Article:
Time in the Market vs. Timing the Market
Missing Out on the Market’s Best Days
There is a common misconception among investors that the best way to build wealth is to perfectly time the market. However, successfully identifying the most profitable times to sell or buy requires an incredible amount of luck. By trying to wait out market volatility, you may actually end up missing the market’s biggest gains. Not being invested during the market’s best days can have a significant impact on the value of your portfolio, as illustrated by the chart below.
Hypothetical Returns of a $10,000 Investment in the S&P 500 Index
Missing The Market’s Best Days
A portfolio of $10K invested in the S&P 500 on January 1, 1980, would have been worth $1,060,000 on June 30, 2022.
By missing the 50 best days of performance, the same investment would only be worth $75,568 sacrificing $984,432 in earnings
Avoid Rash Decisions
Some investors choose to pull their money out of the market during a downturn and wait until prices improve to buy back in, only to miss out on the upswing. Markets can rebound quickly, so even if investors are only out of the market for a few days, they can miss out on huge gains.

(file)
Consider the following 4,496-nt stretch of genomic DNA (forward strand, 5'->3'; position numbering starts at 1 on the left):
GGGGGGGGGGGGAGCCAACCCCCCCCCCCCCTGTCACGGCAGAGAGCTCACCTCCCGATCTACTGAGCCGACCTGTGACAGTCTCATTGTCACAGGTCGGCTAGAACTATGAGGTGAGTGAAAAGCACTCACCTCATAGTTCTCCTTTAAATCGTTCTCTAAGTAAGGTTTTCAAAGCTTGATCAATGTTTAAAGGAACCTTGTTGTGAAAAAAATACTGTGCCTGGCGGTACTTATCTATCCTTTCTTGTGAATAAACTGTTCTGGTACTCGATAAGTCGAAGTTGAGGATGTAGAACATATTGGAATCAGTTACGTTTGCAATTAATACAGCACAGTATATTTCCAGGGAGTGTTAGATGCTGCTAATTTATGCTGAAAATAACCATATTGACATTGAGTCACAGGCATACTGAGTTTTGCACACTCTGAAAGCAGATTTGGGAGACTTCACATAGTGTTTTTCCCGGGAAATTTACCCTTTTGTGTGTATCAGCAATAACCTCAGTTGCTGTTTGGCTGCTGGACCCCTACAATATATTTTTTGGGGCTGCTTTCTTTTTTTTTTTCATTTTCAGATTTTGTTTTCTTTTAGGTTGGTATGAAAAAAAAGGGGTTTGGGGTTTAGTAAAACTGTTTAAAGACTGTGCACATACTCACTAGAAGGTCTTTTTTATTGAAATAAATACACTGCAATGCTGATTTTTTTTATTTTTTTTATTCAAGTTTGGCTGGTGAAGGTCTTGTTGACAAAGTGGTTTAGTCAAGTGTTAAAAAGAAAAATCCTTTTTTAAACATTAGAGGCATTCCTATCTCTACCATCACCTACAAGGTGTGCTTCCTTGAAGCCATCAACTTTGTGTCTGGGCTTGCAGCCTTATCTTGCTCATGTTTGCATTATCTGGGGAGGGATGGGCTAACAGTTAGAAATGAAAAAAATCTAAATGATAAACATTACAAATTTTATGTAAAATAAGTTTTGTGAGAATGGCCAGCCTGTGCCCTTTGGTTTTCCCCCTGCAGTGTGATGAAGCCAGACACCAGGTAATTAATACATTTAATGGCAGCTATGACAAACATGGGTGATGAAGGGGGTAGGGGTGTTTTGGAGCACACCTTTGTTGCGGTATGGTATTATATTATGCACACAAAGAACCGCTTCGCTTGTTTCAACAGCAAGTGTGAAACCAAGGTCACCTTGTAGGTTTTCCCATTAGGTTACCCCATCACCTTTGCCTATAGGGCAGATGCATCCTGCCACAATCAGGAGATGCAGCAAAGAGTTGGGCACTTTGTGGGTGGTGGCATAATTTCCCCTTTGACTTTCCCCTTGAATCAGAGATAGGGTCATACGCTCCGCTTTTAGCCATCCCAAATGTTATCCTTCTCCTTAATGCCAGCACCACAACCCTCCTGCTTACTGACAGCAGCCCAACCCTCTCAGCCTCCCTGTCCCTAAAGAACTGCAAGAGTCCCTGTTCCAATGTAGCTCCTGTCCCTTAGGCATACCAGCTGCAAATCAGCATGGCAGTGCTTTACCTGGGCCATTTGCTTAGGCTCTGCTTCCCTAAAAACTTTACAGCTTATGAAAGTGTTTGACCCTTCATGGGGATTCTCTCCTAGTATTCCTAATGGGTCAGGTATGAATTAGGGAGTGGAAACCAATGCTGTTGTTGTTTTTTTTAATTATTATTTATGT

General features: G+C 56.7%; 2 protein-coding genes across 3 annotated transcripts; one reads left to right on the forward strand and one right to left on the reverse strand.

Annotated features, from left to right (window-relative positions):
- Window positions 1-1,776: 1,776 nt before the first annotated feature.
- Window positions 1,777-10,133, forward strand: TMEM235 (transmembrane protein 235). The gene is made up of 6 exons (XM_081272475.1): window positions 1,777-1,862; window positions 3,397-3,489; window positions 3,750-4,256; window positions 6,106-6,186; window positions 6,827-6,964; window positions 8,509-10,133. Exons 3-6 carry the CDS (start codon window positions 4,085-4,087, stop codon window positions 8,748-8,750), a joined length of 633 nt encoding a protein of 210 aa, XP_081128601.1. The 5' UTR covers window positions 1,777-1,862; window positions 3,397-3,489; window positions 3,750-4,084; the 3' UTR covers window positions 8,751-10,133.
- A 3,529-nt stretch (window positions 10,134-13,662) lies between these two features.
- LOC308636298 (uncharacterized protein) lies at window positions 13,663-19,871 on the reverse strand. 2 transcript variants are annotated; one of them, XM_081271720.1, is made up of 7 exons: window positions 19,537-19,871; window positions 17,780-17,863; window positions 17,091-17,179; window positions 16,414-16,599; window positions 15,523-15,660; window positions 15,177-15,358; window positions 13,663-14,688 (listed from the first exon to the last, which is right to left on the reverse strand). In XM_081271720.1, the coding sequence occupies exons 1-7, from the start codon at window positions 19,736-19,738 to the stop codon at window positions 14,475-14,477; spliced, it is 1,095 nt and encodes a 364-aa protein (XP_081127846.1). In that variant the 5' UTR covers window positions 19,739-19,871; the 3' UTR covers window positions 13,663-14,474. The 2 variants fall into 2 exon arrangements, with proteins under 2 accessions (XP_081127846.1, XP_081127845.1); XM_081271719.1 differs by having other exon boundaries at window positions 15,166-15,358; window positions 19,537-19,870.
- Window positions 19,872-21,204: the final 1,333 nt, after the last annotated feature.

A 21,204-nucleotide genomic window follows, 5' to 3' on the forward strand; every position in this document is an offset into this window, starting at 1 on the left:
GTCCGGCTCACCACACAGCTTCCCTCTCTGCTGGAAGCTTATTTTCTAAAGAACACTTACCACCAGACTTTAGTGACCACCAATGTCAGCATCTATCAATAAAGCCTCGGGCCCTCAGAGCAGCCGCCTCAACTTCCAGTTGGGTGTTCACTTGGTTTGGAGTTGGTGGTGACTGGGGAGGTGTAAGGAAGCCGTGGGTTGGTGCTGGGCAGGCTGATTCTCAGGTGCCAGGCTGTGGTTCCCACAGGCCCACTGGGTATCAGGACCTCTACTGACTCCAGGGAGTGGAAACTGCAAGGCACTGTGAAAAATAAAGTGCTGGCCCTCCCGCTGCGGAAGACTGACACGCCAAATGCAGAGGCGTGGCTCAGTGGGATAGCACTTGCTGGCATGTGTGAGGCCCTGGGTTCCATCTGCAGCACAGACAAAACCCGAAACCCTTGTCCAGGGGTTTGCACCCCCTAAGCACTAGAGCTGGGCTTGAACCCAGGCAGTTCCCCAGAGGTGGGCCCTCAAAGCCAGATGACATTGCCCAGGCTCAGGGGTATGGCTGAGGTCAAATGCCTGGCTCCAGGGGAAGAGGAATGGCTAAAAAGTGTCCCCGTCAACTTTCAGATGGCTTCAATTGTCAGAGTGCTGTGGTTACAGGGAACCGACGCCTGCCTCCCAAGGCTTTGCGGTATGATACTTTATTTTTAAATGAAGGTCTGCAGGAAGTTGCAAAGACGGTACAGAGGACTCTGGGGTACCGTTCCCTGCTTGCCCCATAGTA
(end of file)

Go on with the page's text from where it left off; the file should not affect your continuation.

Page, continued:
Focus on the Long-Term
The stock market has been very resilient throughout its history. Stocks have routinely recovered from short-term downturns to move higher over longer time horizons.
Trying to time the market can have a significant opportunity cost. Work with your financial advisor to develop a long-term investment strategy designed to help you achieve your financial goals.
Past performance is not a guarantee of future results. Investing in stock involves risks, including the loss of principal. The hypothetical example assumes an investment that tracks the price returns of
a S&P 500® Index but does not reflect dividend reinvestment and the impact of taxes, which would change these figures. The “Best Days” were determined by ranking the one-day price returns for
the S&P 500 Index within the stated time period. There is volatility in the market and a sale at any point in time could result in a gain or loss. Indexes are unmanaged, and performance of the indexes
includes reinvestment of dividends and interest income, unless otherwise noted. It is not possible to invest directly in an index. Source: Factset, as of 9/30/2022.
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